Hi Lisa
    Thanks for touching base and happy for you to repin but would ask you to please credit the source of the image by linking to the page on my website or use the ‘Pin It’ button directly from my page. The kids I worked with who made Veggie Men that day had such a ball. It really allows the imagination to run wild. We had lots of containers of fresh veggies and fruit – whole and cut up – with toothpicks, and encouraged the children to get creative to make their own edible veggie man to take home. I love that Veggie Man with the “nose hair” – a cherry tomato with the stalk attached! The little boy who made it had a real giggle when he showed me. Cheers, Anne :)

  13. Rhiannonon 06 Mar 2013 at 2:18 am

    I love this website. I’m trying to teach my daughter that not everything comes from a store, that we can find better when we take the time to make it or grow it ourselves.

    We’re planting a garden together (and I’m going to make her own space for her to care for her garden on her own with just verbal guidance).

    I’ve started sewing and I’ve allowed my daughter to help pick out the patterns she wants so that the clothes are something she’ll enjoy wearing.

    I should also mention that my daughter is 3 1/2 years old. It’s never to early for kids to learn where their food comes from and what it takes to get the clothes they wear.

    She still doesn’t understand that the bacon we’ve been eating this winter came from one of the pigs on our friends farm that she chased around last summer. But we’ll get there. I wonder if I can ask one of my friends if they can teach her how to milk a cow so she understands where her milk comes from.

  14. The Micro Gardeneron 06 Mar 2013 at 7:40 am

    Hi Rhiannon – how inspiring to hear what you are doing with your little girl. A great example for others. I have lots more ideas I haven’t posted on my website of what you can do to engage children with the outdoors and their food on my Pinterest board. You might enjoy checking them all out there. If you’re not on Pinterest, just ask me for an invite. Here’s just a couple of ideas:
    How to Make a Rock Caterpillar – http://pinterest.com/pin/68820700527985096/
    DIY Veggie Garden Sensory Box – http://pinterest.com/pin/68820700526211198/

  15. Kevinon 22 Jul 2014 at 12:44 am

    What a wonderful page. Makes me wish I had kids to do this with. As a confirmed carnivore, vegetables never had a big place in my life. But as I grow older my tastes have evolved. One thing that helps is I have always loved to grow plant but until recently, the vegetables have always consisted of Jalapenos, lol. But this year I have added Squash, cucumbers, zuchini, tomatoes and five 5 varieties of peppers :). I would love to expand that but right now our wooden fence cuts off 1/2 my backyard area and butts up against the cement patio. I am hoping to build a raised garden soon, but probably not soon enough for veggies. I have built some containers to vertically grow some plants. I even attached a length of plastic gutter and am trying both peppers and strawberries in it. In our side yard I am growing grapes and blackberries but while the grapes are growing gangbusters the grapes, while sweet are small and have very thick skins. I think I need to cut off 1/2 of them as they develop and maybe the ones left will grow bigger? Also, the Blackberries are going crazy and I think I will have to extend thier area in order to grow enough to make Jam? I’m hoping to find some info that might help somewhere on this page. wow. No idea what point I was trying to make or how I got off topic so bad..lol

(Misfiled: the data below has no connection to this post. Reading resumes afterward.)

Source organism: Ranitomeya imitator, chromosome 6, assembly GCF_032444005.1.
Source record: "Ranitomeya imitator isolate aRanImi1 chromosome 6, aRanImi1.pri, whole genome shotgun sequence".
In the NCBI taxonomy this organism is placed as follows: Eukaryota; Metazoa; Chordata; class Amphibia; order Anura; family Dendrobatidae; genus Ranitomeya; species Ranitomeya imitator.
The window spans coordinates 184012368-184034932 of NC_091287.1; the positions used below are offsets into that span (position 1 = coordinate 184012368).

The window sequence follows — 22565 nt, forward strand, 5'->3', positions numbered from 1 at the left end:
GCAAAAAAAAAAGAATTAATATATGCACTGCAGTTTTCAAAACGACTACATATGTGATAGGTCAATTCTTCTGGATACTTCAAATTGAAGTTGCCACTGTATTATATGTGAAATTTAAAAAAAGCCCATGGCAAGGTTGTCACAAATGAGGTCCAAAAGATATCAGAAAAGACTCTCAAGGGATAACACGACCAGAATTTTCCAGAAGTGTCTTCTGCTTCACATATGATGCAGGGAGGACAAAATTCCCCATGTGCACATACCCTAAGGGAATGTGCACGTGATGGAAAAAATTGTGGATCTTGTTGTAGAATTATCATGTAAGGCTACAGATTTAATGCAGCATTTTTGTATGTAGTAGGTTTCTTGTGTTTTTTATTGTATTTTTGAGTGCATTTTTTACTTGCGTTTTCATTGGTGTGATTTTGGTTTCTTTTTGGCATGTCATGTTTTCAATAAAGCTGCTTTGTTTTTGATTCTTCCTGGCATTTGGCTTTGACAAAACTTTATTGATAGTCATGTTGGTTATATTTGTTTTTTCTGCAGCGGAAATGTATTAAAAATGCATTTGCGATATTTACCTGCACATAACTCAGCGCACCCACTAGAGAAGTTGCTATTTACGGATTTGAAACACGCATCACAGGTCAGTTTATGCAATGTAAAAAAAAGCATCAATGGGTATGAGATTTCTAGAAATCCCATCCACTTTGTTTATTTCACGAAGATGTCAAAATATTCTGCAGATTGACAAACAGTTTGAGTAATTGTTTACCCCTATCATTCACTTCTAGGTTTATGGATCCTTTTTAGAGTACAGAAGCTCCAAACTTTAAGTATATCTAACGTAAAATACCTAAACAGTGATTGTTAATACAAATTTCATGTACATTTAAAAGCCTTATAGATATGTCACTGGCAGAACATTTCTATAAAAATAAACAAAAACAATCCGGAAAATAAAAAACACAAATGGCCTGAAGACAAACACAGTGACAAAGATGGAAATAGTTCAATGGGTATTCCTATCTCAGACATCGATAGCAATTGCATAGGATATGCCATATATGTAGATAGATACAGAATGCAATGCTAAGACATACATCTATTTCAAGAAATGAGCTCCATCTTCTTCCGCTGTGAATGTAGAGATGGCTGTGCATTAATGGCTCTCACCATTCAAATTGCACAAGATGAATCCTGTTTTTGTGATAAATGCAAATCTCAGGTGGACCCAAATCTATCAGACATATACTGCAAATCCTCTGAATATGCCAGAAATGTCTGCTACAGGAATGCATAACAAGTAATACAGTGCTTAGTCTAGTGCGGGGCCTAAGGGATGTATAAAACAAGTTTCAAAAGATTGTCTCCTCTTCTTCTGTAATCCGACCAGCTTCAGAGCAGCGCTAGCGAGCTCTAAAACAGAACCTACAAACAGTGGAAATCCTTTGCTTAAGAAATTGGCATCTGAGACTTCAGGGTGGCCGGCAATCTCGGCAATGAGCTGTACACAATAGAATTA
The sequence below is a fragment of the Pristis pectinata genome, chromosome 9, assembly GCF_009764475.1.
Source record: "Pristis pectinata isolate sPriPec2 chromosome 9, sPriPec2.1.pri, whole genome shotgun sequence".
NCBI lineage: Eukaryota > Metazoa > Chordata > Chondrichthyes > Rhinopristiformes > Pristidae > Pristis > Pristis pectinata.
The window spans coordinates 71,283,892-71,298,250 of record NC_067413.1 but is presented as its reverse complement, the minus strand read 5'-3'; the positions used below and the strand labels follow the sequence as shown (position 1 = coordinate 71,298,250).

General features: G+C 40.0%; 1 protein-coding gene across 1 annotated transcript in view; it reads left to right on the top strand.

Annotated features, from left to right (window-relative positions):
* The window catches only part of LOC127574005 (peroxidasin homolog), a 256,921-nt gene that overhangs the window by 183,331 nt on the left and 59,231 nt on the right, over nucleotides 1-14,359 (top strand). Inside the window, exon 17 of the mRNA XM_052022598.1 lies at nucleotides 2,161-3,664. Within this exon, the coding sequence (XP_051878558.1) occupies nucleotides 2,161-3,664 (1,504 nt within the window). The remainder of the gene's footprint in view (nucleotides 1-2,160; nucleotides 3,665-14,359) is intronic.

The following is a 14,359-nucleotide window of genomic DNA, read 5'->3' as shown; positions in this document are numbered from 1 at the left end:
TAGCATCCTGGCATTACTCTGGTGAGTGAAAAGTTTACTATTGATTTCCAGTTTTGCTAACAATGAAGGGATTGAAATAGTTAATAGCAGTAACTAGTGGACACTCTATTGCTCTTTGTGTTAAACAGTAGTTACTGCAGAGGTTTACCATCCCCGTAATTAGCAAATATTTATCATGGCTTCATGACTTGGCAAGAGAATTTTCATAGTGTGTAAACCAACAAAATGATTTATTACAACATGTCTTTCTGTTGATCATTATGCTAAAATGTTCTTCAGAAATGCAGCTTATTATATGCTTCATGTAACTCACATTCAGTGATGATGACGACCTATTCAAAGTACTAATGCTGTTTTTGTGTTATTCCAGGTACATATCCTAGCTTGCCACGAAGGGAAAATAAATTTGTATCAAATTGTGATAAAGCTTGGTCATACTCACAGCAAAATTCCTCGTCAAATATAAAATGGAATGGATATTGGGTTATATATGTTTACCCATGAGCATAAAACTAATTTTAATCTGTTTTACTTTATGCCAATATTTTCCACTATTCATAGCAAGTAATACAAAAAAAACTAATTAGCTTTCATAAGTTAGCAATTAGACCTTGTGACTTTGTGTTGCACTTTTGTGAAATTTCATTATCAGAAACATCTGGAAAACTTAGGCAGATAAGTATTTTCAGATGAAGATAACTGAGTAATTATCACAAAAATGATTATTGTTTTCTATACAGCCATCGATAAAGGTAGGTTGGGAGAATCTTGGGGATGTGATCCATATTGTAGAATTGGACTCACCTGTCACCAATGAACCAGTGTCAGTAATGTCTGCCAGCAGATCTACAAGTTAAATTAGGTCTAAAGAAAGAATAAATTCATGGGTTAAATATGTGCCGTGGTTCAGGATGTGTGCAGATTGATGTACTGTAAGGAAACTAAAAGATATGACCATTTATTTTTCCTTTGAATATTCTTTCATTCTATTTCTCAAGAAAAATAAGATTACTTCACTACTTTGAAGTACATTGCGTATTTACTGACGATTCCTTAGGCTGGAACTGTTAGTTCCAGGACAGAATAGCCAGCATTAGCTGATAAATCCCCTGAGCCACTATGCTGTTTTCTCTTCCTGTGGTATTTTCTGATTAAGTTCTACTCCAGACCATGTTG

16. Anne Gibsonon 23 Jul 2014 at 8:56 am

    Hi Kevin

    Thanks for sharing about your garden. Could I make a few suggestions?

    1. Why not use your wooden fence as a vertical garden structure? Perhaps you could add wall mounted brackets for hanging baskets or window box type planters. I have written many articles on this site on vertical gardening so check them out for lots of inspiration and DIY ideas.
    2. I am not sure what your “plastic gutter” is made out of, but most are PVC or vinyl which can leach toxic chemicals. As such, this material is not safe for organic food gardens. I would suggest removing your edible plants from there – peppers need much more depth anyway to produce healthy productive plants and would do better in a deeper pot.
    3. Blackberries need pruning and training along wire or a support structure so you could consider attaching some to your fence for this purpose and grow an edible green wall.

    As I have previously answered a question relating to the safety of gutter gardens, you may also like to read my response here. You might find this post on Safe Gardening of interest also.

    I hope this helps and let me know how you go!